Oil and gasoline futures posted their second weekly gain in a row as expectations for an increase in demand from the northern hemisphere’s summer begin to come to fruition.
West Texas Intermediate (WTI) for July delivery increased 1.18 percent to US$69.62 a barrel. It rose 4.98 percent this week, the largest such increase since mid-April.
Brent crude for July delivery was up 0.81 percent at US$71.89 a barrel. It ended the week 4.61 percent higher, and above the psychological US$70-a-barrel mark for the first time in more than two years, nearing a technical level that might spur renewed flows into the market.
A string of data this week so far affirmed the market’s bet that higher COVID-19 vaccination rates and continuing reopening efforts are unleashing pent-up demand this summer.
On the supply side, oil is garnering support from deferred expectations on a renewed nuclear deal with Iran and OPEC+’s cautious approach to bringing back output.
“The domestic story remains good and OPEC+ seems to be not aggressively increasing supply,” US Bank Wealth Management senior investment strategist Rob Haworth said.
The market has been hoping for a return to “a more normal travel season, and that’s the data we’re seeing in the US and Europe,” he added.
Without an immediate revival of the Iran nuclear accord looming over the market, traders see prices grinding higher as the summer demand story unfolds. US government data this week served as confirmation that the world’s largest oil-consuming country is in the midst of a demand revival with the onset of the summer travel season, while other countries are also showing strength.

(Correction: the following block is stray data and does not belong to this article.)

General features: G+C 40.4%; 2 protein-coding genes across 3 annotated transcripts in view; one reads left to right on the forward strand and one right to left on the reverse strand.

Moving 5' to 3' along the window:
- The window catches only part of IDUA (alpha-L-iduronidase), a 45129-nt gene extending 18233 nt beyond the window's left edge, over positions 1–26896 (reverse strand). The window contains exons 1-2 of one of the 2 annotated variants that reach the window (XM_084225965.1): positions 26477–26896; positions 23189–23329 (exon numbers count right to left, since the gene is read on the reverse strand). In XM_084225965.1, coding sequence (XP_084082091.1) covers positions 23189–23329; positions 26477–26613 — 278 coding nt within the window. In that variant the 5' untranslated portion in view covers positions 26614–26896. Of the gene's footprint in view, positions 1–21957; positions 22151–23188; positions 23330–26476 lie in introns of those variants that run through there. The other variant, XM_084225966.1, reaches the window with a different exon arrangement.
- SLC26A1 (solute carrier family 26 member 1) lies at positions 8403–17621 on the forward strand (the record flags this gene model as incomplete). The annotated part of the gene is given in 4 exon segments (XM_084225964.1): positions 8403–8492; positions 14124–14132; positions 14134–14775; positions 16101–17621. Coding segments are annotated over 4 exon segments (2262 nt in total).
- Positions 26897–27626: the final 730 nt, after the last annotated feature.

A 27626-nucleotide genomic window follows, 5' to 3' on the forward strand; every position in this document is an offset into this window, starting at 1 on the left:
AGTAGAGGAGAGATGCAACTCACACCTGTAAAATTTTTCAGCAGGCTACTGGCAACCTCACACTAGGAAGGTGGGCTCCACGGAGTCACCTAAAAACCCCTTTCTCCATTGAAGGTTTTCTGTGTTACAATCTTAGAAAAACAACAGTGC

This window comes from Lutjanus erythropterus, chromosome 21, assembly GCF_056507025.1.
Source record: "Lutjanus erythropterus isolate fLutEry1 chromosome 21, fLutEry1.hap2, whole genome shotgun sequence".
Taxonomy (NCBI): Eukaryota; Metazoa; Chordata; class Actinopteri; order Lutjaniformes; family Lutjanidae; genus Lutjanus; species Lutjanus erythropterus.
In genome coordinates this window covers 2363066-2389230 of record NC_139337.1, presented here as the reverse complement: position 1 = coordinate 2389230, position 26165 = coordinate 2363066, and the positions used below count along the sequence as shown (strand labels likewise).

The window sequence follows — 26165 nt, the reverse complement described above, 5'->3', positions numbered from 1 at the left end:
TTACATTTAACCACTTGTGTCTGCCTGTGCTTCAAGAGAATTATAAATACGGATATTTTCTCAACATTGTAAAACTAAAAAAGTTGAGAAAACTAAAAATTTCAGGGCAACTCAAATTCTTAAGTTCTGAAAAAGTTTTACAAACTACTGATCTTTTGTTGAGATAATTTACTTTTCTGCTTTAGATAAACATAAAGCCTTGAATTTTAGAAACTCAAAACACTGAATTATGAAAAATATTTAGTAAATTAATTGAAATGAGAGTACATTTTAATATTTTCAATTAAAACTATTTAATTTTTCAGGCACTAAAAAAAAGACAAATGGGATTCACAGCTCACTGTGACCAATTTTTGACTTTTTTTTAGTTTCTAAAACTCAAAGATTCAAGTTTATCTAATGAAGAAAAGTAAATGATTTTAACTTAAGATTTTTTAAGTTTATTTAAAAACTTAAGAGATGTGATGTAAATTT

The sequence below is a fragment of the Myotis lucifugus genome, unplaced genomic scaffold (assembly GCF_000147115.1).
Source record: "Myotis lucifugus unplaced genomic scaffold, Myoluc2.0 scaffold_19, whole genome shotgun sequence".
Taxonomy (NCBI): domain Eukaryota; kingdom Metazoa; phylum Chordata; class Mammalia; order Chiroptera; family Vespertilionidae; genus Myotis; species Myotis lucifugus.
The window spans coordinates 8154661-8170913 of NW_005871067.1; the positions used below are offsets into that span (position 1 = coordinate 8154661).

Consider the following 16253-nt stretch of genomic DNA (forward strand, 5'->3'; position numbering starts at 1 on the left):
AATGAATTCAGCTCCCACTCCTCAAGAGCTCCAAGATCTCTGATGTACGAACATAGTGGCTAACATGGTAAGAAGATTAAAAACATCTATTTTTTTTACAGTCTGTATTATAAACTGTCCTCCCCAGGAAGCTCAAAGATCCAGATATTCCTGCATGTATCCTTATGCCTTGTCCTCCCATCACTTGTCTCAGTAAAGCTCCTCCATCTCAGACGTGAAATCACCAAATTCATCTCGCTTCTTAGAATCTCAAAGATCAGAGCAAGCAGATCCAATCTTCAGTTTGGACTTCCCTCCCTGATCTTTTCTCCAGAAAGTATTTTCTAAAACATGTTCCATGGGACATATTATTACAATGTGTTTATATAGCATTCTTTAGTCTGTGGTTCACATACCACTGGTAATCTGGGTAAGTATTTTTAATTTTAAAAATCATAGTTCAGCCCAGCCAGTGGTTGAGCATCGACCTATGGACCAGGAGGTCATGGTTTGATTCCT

A gauge of gasoline consumption inched up for a third straight week to its highest since March last year, a US Energy Information Administration weekly storage report said.
In the UK, government data showed road fuel sales jumped last week to near levels seen before the COVID-19 pandemic.
While the rebound remains patchy in parts of Asia, the sharp recovery taking shape in the West is spurring calls for OPEC+ to ensure the market does not overheat.
The OPEC+ alliance, which this week agreed to hike output next month, might need to keep adding barrels to the market in August or September to meet the recovery, Gazprom Neft PJSC chief executive officer Alexander Dyukov said.
Helping keep oil prices afloat this year has been renewed interest from commodity index investors who are looking for ways to hedge inflation in their portfolios, Rabobank NV commodities strategist Ryan Fitzmaurice wrote.
Investment dollars from this category of investors tends to be much “stickier” than other groups of traders.
Even so, financial flows into the oil market are still somewhat muted. Trading volumes have remained light and speculative positioning in oil is relatively low, which could pave the way for higher prices in the coming months, Citigroup Inc analysts, including Francesco Martoccia, wrote in a report.
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